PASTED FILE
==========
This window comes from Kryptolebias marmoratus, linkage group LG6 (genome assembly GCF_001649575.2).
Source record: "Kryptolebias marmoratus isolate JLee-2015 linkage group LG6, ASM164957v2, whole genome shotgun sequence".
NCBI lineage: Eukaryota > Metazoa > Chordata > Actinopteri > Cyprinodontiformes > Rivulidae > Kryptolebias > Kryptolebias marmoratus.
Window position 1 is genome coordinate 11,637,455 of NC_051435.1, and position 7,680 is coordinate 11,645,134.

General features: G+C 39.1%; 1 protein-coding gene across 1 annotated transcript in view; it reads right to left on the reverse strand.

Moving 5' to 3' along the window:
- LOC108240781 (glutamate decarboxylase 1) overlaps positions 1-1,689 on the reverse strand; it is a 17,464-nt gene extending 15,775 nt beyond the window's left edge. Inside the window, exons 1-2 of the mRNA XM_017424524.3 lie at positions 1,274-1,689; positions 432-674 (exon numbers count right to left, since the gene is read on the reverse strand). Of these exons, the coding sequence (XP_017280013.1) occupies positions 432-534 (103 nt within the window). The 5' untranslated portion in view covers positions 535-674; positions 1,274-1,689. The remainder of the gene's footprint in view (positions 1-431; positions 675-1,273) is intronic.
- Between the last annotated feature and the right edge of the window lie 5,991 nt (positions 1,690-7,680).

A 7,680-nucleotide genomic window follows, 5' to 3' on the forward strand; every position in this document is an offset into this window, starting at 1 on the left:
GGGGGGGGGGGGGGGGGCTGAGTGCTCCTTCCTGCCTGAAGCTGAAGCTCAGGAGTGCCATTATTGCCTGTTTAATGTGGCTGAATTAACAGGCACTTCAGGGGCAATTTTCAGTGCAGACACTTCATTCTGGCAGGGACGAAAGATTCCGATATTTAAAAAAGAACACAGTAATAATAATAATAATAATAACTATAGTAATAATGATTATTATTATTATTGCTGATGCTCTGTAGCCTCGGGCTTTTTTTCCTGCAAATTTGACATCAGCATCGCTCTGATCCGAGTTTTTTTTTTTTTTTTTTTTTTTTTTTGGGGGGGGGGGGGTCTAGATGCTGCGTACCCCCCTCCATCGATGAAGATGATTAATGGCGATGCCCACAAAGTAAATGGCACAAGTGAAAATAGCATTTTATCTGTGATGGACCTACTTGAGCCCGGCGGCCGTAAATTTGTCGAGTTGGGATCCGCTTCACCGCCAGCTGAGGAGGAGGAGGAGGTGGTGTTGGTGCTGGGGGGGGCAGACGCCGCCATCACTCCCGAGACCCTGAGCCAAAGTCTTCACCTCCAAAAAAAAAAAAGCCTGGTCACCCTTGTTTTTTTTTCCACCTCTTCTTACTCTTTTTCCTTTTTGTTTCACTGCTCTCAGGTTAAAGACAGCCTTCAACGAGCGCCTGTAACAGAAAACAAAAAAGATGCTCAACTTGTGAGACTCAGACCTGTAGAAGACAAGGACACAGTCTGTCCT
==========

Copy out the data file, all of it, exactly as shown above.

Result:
This window comes from Kryptolebias marmoratus, linkage group LG6 (genome assembly GCF_001649575.2).
Source record: "Kryptolebias marmoratus isolate JLee-2015 linkage group LG6, ASM164957v2, whole genome shotgun sequence".
NCBI lineage: Eukaryota > Metazoa > Chordata > Actinopteri > Cyprinodontiformes > Rivulidae > Kryptolebias > Kryptolebias marmoratus.
Window position 1 is genome coordinate 11,637,455 of NC_051435.1, and position 7,680 is coordinate 11,645,134.

General features: G+C 39.1%; 1 protein-coding gene across 1 annotated transcript in view; it reads right to left on the reverse strand.

Moving 5' to 3' along the window:
- LOC108240781 (glutamate decarboxylase 1) overlaps positions 1-1,689 on the reverse strand; it is a 17,464-nt gene extending 15,775 nt beyond the window's left edge. Inside the window, exons 1-2 of the mRNA XM_017424524.3 lie at positions 1,274-1,689; positions 432-674 (exon numbers count right to left, since the gene is read on the reverse strand). Of these exons, the coding sequence (XP_017280013.1) occupies positions 432-534 (103 nt within the window). The 5' untranslated portion in view covers positions 535-674; positions 1,274-1,689. The remainder of the gene's footprint in view (positions 1-431; positions 675-1,273) is intronic.
- Between the last annotated feature and the right edge of the window lie 5,991 nt (positions 1,690-7,680).

A 7,680-nucleotide genomic window follows, 5' to 3' on the forward strand; every position in this document is an offset into this window, starting at 1 on the left:
GGGGGGGGGGGGGGGGGCTGAGTGCTCCTTCCTGCCTGAAGCTGAAGCTCAGGAGTGCCATTATTGCCTGTTTAATGTGGCTGAATTAACAGGCACTTCAGGGGCAATTTTCAGTGCAGACACTTCATTCTGGCAGGGACGAAAGATTCCGATATTTAAAAAAGAACACAGTAATAATAATAATAATAATAACTATAGTAATAATGATTATTATTATTATTGCTGATGCTCTGTAGCCTCGGGCTTTTTTTCCTGCAAATTTGACATCAGCATCGCTCTGATCCGAGTTTTTTTTTTTTTTTTTTTTTTTTTTTGGGGGGGGGGGGGTCTAGATGCTGCGTACCCCCCTCCATCGATGAAGATGATTAATGGCGATGCCCACAAAGTAAATGGCACAAGTGAAAATAGCATTTTATCTGTGATGGACCTACTTGAGCCCGGCGGCCGTAAATTTGTCGAGTTGGGATCCGCTTCACCGCCAGCTGAGGAGGAGGAGGAGGTGGTGTTGGTGCTGGGGGGGGCAGACGCCGCCATCACTCCCGAGACCCTGAGCCAAAGTCTTCACCTCCAAAAAAAAAAAAGCCTGGTCACCCTTGTTTTTTTTTCCACCTCTTCTTACTCTTTTTCCTTTTTGTTTCACTGCTCTCAGGTTAAAGACAGCCTTCAACGAGCGCCTGTAACAGAAAACAAAAAAGATGCTCAACTTGTGAGACTCAGACCTGTAGAAGACAAGGACACAGTCTGTCCT